“He was squatting in the moss, a bone in his mouth, sucking at the shreds of life that still dyed it faintly pink. The sweet meaty taste, thin and elusive almost as a memory, maddened him. He closed his jaws on the bones and crunched. Sometimes it was the bone that broke, sometimes his teeth. Then he crushed the bones between rocks, pounded them to a pulp, and swallowed them. He pounded his fingers, too, in his haste, and yet found a moment in which to feel surprise at the fact that his fingers did not hurt much when caught under the descending rock.”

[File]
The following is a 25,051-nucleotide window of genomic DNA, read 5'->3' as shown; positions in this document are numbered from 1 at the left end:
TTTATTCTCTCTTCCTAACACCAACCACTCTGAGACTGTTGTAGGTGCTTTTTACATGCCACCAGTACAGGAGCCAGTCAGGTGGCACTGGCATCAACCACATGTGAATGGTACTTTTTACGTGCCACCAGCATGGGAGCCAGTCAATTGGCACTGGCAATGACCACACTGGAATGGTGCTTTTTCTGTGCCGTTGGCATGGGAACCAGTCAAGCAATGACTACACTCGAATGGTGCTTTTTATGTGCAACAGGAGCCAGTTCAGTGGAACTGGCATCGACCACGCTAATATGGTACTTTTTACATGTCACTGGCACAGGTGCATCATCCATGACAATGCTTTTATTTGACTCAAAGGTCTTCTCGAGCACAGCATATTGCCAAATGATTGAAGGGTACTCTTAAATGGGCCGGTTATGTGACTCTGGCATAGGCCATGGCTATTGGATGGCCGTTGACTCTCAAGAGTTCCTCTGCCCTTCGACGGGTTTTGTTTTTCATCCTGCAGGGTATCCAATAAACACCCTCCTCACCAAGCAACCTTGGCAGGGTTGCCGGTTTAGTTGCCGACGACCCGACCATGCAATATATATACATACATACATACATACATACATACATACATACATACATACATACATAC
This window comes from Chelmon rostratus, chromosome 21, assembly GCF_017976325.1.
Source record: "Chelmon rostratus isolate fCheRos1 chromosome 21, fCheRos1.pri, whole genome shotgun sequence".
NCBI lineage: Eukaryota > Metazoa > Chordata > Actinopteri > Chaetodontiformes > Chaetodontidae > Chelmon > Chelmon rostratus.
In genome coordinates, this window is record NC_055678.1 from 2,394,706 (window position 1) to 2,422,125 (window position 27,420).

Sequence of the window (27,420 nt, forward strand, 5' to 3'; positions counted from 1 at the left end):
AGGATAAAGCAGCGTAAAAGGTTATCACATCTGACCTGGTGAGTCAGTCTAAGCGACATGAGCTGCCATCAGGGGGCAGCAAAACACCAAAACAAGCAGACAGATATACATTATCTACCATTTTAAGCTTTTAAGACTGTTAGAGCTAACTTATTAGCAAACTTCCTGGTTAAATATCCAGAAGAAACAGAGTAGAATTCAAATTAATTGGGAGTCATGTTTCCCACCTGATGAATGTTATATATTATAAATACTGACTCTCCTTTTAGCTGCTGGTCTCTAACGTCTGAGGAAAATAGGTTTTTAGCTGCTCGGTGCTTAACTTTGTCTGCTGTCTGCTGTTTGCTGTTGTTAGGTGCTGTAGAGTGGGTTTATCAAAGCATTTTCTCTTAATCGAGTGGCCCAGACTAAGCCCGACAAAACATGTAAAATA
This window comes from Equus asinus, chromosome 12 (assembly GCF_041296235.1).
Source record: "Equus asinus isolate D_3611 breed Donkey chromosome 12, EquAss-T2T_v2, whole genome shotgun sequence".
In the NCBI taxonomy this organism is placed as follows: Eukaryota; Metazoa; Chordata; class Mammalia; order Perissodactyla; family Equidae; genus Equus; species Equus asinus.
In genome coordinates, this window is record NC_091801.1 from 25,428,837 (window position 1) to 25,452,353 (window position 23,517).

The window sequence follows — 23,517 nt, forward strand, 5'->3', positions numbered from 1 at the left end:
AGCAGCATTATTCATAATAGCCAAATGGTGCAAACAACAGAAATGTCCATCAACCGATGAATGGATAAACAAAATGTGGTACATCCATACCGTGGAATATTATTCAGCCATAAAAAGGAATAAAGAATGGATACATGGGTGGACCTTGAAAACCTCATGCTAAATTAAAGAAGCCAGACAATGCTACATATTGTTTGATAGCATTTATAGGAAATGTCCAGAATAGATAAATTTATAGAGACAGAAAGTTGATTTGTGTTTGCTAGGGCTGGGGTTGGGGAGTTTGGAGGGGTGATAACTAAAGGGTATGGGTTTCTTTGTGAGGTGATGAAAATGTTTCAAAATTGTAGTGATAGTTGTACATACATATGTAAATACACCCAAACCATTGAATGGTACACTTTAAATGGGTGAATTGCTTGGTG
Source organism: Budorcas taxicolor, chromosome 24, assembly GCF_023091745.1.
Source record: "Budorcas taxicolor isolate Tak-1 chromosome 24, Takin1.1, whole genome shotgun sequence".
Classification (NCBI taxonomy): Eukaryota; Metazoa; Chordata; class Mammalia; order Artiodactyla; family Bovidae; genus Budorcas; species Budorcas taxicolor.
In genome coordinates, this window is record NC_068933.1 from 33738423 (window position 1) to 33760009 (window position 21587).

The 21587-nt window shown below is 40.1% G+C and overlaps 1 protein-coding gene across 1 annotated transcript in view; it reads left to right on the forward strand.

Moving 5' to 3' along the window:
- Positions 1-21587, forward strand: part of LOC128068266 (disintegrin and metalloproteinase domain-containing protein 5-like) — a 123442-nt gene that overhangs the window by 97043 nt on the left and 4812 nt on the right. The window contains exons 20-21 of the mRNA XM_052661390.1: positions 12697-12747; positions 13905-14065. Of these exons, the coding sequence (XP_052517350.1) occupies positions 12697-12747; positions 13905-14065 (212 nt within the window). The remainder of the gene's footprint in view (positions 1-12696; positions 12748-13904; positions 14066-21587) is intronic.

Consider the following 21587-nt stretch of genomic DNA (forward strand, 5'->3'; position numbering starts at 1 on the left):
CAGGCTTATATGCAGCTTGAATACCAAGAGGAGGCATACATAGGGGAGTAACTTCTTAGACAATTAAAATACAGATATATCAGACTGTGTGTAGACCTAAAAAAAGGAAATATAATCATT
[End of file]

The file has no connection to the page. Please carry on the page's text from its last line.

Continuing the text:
That bit of informed descriptive genius is from Jack London’s story of survival in the Yukon “Love of Life.” London, an adventurous sort and no mere poseur or pretender to life, knew hunger and suffering and struggle in his early days and he brings that vivid in-the-midst experience to stark life in this, rightly, high-regarded tale.
One is slapped in the face in each paragraph with the realties of gnawing hunger, tearful fatigue, and the fragility of propriety in the face of want.
Anyone who has ever been through a bit of a tough time in a grueling outdoor environment will recognize that much truth is to be found here. It may be alien to some who have not stepped outside the confines of comfort, but this story drips with bleary-eyed authenticity.
An absolute classic of what it “feels” like to exist where survival is not so much a choice as a directive from the soul.